The year of 2020 and its accompanying pandemic brought a multitude of challenges to HVAC contractors looking to keep their customers and employees safe while still remaining profitable. The pandemic looks to be dwindling in strength within the United States, but a key remnant of the disruption continues: product shortages and supply chain issues. What inventory strategies should contractors be using to be sure their customers can get the products when they need them?


Causes of the Shortages

Understanding the cause of the shortages is important, as contractors may need to explain the situation to customers who are stuck waiting for products they would like sooner rather than later. The main reasons for this delay are shifting consumption patterns from the pandemic, as well as the lingering effects of COVID-19, according to Tim Fisher, team leader of Market Intelligence at HARDI (Heating, Air-Conditioning & Refrigeration Distributors International).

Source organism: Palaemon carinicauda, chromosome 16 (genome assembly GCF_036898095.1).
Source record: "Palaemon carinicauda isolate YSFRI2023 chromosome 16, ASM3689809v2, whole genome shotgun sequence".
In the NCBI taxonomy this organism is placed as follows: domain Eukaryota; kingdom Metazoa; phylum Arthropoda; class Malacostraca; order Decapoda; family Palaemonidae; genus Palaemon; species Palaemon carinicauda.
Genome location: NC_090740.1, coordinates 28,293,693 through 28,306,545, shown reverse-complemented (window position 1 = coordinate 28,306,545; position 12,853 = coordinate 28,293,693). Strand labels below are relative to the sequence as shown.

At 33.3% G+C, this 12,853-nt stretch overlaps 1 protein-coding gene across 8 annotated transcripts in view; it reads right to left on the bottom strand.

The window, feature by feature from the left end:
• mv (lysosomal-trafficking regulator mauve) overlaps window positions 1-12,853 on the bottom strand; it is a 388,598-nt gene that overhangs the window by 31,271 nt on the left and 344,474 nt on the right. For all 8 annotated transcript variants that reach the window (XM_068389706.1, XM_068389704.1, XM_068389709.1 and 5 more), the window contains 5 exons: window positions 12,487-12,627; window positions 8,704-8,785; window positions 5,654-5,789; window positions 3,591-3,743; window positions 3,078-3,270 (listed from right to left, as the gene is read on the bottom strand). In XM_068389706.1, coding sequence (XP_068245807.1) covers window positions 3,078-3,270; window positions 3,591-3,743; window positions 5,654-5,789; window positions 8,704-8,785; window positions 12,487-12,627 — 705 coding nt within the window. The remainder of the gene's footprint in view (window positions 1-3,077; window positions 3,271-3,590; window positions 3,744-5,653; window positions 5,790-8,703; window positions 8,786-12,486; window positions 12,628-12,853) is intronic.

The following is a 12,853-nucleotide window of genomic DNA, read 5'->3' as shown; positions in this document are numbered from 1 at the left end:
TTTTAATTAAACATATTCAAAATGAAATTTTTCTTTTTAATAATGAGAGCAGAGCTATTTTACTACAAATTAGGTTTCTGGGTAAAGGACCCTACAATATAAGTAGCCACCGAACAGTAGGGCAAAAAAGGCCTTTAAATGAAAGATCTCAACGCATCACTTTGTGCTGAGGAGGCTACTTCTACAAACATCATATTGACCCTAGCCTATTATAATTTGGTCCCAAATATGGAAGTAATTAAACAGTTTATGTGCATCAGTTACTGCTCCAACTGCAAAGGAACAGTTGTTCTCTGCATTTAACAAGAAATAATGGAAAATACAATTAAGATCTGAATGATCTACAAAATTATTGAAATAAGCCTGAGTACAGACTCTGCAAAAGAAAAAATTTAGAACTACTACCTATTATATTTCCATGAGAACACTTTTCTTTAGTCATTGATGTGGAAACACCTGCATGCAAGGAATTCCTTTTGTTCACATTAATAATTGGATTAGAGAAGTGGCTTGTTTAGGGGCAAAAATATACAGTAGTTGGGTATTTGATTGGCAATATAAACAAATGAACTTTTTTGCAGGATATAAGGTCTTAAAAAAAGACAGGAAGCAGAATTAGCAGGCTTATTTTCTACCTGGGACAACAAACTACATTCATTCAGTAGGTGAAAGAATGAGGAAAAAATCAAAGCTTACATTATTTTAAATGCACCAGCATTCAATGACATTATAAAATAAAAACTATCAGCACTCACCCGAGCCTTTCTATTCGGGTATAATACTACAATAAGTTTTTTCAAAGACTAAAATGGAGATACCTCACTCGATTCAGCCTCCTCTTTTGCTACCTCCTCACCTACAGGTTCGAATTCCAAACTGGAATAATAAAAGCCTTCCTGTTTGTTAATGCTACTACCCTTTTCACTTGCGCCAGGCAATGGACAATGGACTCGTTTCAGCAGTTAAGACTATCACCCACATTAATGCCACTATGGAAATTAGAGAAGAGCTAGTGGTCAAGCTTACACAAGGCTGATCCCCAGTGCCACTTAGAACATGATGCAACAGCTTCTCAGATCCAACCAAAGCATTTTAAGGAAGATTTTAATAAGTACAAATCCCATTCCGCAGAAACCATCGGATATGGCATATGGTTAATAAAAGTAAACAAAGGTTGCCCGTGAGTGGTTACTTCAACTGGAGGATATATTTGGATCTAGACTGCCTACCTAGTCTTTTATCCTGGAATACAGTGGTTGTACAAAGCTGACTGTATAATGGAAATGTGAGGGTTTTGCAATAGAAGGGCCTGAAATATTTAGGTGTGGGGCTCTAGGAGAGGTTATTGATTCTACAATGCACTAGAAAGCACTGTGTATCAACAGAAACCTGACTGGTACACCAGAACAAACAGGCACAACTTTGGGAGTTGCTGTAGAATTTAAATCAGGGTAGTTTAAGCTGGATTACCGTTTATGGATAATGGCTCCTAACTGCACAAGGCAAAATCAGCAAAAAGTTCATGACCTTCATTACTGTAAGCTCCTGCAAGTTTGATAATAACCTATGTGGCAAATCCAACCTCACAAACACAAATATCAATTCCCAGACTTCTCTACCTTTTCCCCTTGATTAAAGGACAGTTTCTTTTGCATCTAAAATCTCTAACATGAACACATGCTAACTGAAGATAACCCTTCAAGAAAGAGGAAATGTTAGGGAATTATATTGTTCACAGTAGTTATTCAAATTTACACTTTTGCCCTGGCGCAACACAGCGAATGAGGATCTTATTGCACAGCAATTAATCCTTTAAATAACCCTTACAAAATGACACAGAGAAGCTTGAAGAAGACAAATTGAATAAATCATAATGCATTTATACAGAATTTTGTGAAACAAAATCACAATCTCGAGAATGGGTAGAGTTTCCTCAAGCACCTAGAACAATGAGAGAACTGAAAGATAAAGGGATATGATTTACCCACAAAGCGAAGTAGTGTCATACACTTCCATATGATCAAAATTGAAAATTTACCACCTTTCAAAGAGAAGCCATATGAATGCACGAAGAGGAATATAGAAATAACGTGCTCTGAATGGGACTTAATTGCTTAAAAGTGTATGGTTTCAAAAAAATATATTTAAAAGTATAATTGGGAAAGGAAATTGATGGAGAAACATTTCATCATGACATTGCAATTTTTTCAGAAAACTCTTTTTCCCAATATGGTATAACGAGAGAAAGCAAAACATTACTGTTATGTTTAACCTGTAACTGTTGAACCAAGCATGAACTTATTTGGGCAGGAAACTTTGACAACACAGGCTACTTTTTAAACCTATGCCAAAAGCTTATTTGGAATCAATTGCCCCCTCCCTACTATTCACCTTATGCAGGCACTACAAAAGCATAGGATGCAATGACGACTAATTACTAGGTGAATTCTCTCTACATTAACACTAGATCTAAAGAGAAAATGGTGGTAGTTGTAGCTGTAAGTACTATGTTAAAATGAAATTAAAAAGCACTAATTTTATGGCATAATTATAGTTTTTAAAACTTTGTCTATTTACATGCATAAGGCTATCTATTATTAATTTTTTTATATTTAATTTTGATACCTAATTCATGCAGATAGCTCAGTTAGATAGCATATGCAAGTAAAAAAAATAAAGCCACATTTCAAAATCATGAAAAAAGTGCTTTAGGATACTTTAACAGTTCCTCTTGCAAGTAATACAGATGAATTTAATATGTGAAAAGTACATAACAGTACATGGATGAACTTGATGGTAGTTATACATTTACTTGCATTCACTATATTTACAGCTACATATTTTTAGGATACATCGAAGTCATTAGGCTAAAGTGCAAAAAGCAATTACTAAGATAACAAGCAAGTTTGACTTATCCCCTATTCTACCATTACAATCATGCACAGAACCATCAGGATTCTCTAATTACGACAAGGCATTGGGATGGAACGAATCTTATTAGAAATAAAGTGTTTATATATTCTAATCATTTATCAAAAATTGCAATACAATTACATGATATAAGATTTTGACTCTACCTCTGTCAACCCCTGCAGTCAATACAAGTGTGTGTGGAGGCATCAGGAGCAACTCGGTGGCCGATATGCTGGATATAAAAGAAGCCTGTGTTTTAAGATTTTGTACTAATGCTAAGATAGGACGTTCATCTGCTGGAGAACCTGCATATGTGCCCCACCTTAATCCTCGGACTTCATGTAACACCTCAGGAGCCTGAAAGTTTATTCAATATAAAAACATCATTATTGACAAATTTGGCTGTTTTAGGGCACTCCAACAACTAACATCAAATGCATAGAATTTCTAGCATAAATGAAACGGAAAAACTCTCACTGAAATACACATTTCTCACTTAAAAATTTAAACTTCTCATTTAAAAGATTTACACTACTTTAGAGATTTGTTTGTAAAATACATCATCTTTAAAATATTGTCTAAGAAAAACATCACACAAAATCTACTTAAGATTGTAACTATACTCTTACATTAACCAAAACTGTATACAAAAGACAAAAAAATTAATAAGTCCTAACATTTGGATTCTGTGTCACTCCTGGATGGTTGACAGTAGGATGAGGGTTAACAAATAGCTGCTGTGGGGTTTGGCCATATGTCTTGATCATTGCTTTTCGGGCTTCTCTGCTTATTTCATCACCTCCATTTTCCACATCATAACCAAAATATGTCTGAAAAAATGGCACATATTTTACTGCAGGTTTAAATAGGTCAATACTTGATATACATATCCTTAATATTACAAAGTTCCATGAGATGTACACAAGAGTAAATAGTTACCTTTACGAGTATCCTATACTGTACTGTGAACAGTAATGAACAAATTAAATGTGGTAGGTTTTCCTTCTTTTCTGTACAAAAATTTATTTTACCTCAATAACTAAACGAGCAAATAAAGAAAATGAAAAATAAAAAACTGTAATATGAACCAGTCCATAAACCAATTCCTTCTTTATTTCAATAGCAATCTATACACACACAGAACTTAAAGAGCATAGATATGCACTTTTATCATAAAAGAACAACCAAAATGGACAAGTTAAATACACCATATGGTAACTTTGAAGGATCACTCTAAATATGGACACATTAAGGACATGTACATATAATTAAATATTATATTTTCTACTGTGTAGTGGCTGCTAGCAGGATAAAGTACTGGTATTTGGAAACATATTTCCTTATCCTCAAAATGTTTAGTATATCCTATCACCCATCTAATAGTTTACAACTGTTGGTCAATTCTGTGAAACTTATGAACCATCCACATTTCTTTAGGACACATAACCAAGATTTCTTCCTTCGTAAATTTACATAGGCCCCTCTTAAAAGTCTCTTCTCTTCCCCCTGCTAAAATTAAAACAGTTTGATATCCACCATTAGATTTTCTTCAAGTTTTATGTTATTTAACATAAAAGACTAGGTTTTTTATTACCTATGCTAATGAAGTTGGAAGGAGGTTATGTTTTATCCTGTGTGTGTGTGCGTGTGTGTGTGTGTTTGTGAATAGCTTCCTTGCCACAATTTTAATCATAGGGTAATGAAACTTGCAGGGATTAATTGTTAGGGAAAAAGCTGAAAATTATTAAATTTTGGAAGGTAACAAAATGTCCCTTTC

“We’ve got to remember that the products that are coming to the US are coming from other countries that might not be through the woods of the pandemic,” he said. “They might be dealing with their own labor shortages or their port might be out of line.”

Eventually, the mismatched supply and demand will unwind. More and more people are getting vaccinated and some ports, such as the one in Los Angeles, are slowly catching up on the backlog of products coming in. Fisher said that he does not expect for product availability issues to be even close to normal by the end of the summer, though he predicts the problem will ease up as we move further into the year and into 2022.

“We’ve heard from contractors across the country that are having inventory challenges, especially when it comes to refrigerants as well as finding parts and equipment,” said Chris Czarnecki, ACCA government relations representative and coalitions manager. “Unfortunately, this issue isn’t restricted to just the HVACR industry, as it seems supply chain constraints have touched every corner of the American economy.”